Following the Depression Era "dustbowl" the U.S. government promoted planting of the tree in rows as shelter belts from wind. Female trees bear fruit which is round pale green and softball-sized. Hence another name for the tree is "hedgeapple" . Although not a preferred food for livestock, horses and cattle will sometimes eat the fruit which gave it yet another common name, "Horse Apple".

Same tree, many uses, many names. More than you wanted to know I suspect. And it does make nice knife handle covers. Should be near-indestructible. ::tu::

Ken

Ken, what an informative piece. I've known Bois d'Arc trees all my life and now I know the why in their name. Horse apples make good targets. ::handshake::

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Re: GEC#29 Stockyard Whittler knife 2019

Postby kootenay joe » Sun Aug 18, 2019 12:01 am

Thanks Ken. Not more than i wanted to know but more than i knew there was to know. All very interesting. The pictures of the #29 with this wood make it look rather plain and not interesting. Likely better in person when you can see the grain. Vintage USA knives with wood handles are either ebony or cocobolo. Wonder why Osage Orange was not used as it is a native USA tree and likely easier to obtain and cheaper to buy.
I would like to get some seeds and see if they can survive in Southern B.C. now that our winters have become rather mild.
kj

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Re: GEC#29 Stockyard Whittler knife 2019

Postby doglegg » Sun Aug 18, 2019 12:33 am

kootenay joe wrote:Thanks Ken. Not more than i wanted to know but more than i knew there was to know. All very interesting. The pictures of the #29 with this wood make it look rather plain and not interesting. Likely better in person when you can see the grain. Vintage USA knives with wood handles are either ebony or cocobolo. Wonder why Osage Orange was not used as it is a native USA tree and likely easier to obtain and cheaper to buy.
I would like to get some seeds and see if they can survive in Southern B.C. now that our winters have become rather mild.
kj

Roland, some people consider them 'weed' trees as they are so thorny and so messy. They produce a lot of their 'fruit' that has a milky issue when bruised and they rot on the ground. You might not want them after they start. IMO.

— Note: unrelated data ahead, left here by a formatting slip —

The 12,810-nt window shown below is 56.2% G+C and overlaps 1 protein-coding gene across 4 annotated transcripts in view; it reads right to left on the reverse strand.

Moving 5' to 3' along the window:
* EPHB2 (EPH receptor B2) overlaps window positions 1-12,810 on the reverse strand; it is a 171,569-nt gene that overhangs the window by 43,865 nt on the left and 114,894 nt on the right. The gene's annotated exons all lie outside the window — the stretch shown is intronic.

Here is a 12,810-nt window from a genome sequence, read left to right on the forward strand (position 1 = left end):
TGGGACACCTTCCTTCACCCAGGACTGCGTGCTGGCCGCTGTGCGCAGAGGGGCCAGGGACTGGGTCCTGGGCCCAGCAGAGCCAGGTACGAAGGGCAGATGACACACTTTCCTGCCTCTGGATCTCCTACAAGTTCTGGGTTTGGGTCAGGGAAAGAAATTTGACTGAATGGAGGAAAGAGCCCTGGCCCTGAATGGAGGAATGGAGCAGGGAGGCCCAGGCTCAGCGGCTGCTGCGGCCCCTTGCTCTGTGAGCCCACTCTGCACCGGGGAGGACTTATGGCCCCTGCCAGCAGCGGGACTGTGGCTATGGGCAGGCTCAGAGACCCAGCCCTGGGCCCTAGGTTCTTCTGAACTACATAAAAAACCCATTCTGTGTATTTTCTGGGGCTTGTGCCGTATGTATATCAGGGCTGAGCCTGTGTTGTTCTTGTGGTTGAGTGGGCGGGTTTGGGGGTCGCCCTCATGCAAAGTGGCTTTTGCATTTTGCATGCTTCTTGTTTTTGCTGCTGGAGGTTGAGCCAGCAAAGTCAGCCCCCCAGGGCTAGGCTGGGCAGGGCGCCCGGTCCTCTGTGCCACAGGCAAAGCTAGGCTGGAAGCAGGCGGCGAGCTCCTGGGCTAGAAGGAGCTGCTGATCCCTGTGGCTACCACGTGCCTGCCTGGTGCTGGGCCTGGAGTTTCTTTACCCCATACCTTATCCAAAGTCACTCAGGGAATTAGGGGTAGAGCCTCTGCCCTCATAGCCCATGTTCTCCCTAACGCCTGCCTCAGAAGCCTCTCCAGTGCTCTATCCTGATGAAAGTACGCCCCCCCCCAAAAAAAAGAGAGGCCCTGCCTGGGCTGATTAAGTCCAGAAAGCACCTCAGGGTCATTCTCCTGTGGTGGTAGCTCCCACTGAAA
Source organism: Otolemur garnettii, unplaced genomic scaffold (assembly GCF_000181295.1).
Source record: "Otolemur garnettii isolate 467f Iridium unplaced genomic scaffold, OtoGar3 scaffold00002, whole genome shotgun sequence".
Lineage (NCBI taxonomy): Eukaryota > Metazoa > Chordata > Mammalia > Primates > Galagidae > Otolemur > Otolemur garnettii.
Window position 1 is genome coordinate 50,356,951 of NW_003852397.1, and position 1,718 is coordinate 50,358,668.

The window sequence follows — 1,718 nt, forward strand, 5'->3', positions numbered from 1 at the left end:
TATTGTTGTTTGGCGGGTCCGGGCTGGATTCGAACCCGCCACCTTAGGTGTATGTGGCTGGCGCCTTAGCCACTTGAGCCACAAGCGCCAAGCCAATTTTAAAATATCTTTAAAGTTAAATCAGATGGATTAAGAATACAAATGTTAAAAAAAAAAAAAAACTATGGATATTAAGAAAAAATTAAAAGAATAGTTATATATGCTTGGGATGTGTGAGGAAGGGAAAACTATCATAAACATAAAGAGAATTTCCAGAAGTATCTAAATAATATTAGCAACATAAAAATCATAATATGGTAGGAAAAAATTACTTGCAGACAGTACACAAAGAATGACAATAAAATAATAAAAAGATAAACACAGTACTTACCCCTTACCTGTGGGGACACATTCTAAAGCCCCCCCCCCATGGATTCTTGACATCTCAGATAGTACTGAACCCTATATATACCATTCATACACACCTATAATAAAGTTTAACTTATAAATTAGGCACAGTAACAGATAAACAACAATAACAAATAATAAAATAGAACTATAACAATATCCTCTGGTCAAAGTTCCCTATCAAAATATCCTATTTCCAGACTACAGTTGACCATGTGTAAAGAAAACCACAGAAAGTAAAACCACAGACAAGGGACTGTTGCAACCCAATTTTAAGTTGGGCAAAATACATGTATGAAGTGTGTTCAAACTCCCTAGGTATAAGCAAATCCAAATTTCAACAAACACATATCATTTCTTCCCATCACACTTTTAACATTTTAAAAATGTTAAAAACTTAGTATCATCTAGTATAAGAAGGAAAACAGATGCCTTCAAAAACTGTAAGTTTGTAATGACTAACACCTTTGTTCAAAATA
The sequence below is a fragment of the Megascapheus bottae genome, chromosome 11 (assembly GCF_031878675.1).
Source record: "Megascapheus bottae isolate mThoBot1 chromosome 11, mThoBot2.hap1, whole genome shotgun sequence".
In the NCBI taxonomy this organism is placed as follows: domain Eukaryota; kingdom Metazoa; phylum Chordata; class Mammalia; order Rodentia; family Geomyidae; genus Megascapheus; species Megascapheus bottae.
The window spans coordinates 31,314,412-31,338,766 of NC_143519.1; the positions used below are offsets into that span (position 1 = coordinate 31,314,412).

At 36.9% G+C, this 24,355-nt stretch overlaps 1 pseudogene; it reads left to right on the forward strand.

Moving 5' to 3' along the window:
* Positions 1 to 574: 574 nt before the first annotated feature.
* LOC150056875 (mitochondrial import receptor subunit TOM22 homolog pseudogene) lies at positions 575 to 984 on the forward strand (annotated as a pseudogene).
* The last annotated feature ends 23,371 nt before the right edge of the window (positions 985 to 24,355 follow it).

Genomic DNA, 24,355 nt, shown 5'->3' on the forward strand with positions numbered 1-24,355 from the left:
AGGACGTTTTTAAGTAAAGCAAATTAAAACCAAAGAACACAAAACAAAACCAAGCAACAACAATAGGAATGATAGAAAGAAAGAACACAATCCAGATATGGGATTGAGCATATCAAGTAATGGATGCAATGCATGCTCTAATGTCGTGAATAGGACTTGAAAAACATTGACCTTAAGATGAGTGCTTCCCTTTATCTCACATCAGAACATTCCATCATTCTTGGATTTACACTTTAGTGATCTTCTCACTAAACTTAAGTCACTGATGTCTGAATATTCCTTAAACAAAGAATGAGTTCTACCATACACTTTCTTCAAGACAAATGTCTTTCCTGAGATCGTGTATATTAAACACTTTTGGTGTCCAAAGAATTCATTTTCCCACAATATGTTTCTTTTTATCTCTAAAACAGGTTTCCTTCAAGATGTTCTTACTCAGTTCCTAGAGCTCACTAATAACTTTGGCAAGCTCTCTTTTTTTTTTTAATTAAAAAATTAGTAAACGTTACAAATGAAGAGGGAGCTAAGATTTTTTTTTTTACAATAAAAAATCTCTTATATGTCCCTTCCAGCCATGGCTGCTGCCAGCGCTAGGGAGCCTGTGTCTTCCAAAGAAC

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Re: GEC#29 Stockyard Whittler knife 2019

Postby kootenay joe » Sun Aug 18, 2019 3:10 am

I have an area i call my 'arboretum' or Tree Garden and i have a number of different deciduous species in there. It is not right by the house or sheds or parking. Horse Chestnuts also have a spiny outer casing as do Chestnuts (Castanea). If the O.O. will grow here it would fit right in with the other 'spiney droppers'.
kj

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Re: GEC#29 Stockyard Whittler knife 2019

Postby Mumbleypeg » Sun Aug 18, 2019 5:40 am

Bois d'Arc wood was once used for agricultural tool handles. Of recent it has been used for knife handles - not sure why it hasn't been used more for that purpose. Here's a couple of recent knives from Moore Maker and Case showing the wood's appearance. I'd expect due to its hardness it would take a good polished appearance and become even better with handling. ::shrug:: I would also expect the bois d'Arc handles on GEC knives to look similar.
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Just for fun here's an interesting and somewhat whimsical article I found about the tree http://www.phoenixcommotion.com/informa ... arc-trees/

Ken
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Re: GEC#29 Stockyard Whittler knife 2019

Postby JohnR » Sun Aug 18, 2019 11:19 am

Really liking this pattern, a 3 spring knife that is no wider than a lot of 2 spring knives.
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Re: GEC#29 Stockyard Whittler knife 2019

Postby kootenay joe » Sun Aug 18, 2019 3:45 pm